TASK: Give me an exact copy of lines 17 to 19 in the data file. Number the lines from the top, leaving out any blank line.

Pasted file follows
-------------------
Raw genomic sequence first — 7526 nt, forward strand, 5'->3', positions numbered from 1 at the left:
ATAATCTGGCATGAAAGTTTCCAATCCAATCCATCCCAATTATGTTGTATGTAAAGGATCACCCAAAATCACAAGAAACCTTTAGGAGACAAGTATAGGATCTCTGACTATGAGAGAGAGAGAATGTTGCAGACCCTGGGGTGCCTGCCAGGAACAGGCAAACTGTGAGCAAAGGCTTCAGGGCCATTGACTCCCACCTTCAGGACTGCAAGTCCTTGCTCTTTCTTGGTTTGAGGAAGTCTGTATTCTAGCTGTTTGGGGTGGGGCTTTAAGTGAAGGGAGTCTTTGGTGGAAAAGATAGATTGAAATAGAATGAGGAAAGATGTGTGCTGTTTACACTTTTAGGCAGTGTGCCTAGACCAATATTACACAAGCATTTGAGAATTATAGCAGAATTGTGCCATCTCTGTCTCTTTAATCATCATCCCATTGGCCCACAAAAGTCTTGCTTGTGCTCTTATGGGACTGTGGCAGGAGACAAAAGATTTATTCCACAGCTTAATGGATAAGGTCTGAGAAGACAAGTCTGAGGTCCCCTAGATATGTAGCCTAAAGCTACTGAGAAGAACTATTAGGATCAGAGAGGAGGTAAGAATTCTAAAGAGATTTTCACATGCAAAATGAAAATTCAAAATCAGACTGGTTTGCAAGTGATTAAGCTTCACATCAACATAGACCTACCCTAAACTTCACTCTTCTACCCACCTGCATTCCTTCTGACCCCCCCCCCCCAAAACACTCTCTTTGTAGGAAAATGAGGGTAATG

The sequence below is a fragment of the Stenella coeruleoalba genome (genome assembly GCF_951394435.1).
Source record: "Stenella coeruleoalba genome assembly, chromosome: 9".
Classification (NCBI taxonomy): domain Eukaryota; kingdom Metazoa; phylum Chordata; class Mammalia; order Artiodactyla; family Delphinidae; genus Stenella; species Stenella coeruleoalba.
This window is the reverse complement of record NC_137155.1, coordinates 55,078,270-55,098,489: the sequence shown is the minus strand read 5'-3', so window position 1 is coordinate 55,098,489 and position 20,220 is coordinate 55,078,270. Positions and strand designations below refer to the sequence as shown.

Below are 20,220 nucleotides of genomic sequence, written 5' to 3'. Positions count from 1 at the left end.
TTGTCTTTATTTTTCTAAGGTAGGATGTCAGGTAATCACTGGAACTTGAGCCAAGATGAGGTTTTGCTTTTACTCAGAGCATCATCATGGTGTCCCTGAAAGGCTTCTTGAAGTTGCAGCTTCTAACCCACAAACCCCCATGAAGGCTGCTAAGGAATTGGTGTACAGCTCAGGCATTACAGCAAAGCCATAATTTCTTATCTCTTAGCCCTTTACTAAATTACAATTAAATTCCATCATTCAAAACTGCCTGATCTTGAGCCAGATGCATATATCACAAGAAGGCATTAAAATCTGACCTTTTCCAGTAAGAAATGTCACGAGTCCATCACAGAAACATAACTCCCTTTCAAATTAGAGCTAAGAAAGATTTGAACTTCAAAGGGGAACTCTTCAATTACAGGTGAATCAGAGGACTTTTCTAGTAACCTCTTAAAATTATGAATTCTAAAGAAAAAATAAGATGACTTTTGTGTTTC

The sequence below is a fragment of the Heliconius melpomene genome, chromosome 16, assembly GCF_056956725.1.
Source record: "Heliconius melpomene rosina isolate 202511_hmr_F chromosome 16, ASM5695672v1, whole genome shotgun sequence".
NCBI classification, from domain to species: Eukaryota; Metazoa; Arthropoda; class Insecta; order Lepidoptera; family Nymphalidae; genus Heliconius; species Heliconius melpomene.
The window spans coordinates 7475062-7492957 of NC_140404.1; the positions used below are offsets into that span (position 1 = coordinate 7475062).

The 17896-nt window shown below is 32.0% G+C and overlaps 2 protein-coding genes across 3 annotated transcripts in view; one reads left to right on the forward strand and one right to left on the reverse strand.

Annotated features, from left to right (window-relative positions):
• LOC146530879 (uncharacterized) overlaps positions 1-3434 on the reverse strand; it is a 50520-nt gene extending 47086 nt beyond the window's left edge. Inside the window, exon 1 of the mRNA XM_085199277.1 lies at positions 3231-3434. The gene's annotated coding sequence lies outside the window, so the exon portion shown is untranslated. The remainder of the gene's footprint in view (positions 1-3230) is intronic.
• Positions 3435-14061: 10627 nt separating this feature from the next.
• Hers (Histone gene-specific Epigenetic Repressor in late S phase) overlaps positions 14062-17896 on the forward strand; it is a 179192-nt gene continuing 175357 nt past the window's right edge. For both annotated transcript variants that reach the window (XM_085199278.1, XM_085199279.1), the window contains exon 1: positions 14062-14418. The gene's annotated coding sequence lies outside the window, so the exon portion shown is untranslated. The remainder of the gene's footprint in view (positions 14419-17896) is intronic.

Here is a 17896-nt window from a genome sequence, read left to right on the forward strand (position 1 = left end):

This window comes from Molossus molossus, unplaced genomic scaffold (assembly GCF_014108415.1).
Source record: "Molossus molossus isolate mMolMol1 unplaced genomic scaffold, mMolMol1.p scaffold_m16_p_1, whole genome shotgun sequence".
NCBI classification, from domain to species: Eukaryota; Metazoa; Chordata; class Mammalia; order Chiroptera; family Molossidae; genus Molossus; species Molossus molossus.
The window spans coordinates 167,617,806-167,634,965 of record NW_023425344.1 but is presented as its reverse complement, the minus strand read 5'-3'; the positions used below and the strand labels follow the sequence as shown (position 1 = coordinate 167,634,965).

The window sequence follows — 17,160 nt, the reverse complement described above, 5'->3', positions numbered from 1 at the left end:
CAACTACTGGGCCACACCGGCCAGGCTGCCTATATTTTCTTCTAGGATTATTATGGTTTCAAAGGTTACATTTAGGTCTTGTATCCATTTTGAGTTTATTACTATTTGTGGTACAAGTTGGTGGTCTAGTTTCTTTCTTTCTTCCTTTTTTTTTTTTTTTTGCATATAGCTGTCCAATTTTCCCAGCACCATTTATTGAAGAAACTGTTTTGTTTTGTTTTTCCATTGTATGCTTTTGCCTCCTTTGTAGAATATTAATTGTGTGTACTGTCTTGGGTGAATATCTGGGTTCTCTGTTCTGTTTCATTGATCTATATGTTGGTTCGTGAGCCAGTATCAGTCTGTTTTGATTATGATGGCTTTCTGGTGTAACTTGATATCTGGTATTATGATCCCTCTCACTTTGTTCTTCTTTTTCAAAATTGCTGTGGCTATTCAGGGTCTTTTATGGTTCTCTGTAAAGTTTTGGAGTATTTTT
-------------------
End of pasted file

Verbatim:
• Hers (Histone gene-specific Epigenetic Repressor in late S phase) overlaps positions 14062-17896 on the forward strand; it is a 179192-nt gene continuing 175357 nt past the window's right edge. For both annotated transcript variants that reach the window (XM_085199278.1, XM_085199279.1), the window contains exon 1: positions 14062-14418. The gene's annotated coding sequence lies outside the window, so the exon portion shown is untranslated. The remainder of the gene's footprint in view (positions 14419-17896) is intronic.

Here is a 17896-nt window from a genome sequence, read left to right on the forward strand (position 1 = left end):

This window comes from Molossus molossus, unplaced genomic scaffold (assembly GCF_014108415.1).